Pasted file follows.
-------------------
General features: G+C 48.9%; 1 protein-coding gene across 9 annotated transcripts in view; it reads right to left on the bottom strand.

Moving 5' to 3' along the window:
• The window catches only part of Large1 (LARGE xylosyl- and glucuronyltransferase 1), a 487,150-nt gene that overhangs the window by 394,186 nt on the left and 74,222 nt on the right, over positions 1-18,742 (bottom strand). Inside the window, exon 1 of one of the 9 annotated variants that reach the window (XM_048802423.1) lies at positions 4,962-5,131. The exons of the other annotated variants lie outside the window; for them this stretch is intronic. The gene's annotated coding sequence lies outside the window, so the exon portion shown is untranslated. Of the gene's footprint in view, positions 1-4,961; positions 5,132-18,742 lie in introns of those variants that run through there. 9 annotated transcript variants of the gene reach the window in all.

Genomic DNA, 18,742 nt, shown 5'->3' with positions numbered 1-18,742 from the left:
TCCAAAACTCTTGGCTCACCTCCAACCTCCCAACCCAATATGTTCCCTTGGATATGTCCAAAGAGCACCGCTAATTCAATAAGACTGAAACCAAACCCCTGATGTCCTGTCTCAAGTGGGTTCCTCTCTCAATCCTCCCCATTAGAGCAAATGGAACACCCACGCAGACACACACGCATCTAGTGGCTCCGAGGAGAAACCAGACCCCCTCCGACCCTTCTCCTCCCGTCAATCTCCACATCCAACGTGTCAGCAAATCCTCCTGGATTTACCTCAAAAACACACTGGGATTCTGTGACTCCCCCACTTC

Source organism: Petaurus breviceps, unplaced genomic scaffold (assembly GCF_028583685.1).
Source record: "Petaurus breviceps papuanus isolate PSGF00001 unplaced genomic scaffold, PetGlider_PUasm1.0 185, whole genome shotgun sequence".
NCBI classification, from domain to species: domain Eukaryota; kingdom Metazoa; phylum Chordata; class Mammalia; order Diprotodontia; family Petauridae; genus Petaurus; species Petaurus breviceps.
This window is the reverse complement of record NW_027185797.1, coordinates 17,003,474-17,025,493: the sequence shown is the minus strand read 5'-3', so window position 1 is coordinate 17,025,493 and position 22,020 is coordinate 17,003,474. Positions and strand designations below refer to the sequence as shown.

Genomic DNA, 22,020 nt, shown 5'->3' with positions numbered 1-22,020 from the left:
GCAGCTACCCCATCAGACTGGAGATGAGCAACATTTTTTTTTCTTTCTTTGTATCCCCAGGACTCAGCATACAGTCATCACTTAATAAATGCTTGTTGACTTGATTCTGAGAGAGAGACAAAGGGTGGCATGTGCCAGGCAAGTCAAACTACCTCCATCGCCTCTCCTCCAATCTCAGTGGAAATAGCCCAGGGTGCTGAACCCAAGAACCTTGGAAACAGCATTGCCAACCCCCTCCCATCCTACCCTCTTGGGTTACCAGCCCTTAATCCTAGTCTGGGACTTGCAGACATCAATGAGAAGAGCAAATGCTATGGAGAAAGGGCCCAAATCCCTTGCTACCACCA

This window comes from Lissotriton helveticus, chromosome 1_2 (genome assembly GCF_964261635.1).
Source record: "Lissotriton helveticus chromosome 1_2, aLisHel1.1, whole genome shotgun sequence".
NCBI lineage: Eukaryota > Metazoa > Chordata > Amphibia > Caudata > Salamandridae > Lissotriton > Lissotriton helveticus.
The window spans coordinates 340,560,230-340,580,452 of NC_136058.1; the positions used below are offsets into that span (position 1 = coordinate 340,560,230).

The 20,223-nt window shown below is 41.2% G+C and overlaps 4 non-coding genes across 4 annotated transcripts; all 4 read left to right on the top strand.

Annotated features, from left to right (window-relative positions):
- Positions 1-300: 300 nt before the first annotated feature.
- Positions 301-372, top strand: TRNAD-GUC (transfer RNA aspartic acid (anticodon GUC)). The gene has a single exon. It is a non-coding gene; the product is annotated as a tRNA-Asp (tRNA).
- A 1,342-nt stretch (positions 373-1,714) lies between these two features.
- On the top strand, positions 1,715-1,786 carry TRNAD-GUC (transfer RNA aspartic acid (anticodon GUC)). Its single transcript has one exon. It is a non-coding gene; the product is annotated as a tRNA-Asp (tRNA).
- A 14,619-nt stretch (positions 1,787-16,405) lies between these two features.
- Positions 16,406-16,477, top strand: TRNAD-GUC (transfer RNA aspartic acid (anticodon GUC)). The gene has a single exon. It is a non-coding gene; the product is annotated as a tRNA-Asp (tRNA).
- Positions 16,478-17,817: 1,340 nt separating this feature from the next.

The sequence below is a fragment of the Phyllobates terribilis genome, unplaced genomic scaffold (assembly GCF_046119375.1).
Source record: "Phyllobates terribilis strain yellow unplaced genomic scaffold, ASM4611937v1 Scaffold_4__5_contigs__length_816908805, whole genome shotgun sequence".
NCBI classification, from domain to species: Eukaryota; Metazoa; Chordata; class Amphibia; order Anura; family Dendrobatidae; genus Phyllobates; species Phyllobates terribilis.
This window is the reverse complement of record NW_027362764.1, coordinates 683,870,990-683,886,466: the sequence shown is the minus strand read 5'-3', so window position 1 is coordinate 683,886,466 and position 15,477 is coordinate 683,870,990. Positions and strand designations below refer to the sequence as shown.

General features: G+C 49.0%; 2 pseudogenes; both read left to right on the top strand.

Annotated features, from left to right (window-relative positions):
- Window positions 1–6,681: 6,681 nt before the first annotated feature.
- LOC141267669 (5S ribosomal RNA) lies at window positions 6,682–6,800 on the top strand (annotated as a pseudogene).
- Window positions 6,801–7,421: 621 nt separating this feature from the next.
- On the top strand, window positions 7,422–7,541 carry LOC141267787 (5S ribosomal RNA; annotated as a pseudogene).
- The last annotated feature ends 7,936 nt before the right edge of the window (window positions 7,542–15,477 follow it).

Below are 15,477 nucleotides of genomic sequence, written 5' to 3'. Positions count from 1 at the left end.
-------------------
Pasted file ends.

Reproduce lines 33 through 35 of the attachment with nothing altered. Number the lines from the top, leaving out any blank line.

- Window positions 6,801–7,421: 621 nt separating this feature from the next.
- On the top strand, window positions 7,422–7,541 carry LOC141267787 (5S ribosomal RNA; annotated as a pseudogene).
- The last annotated feature ends 7,936 nt before the right edge of the window (window positions 7,542–15,477 follow it).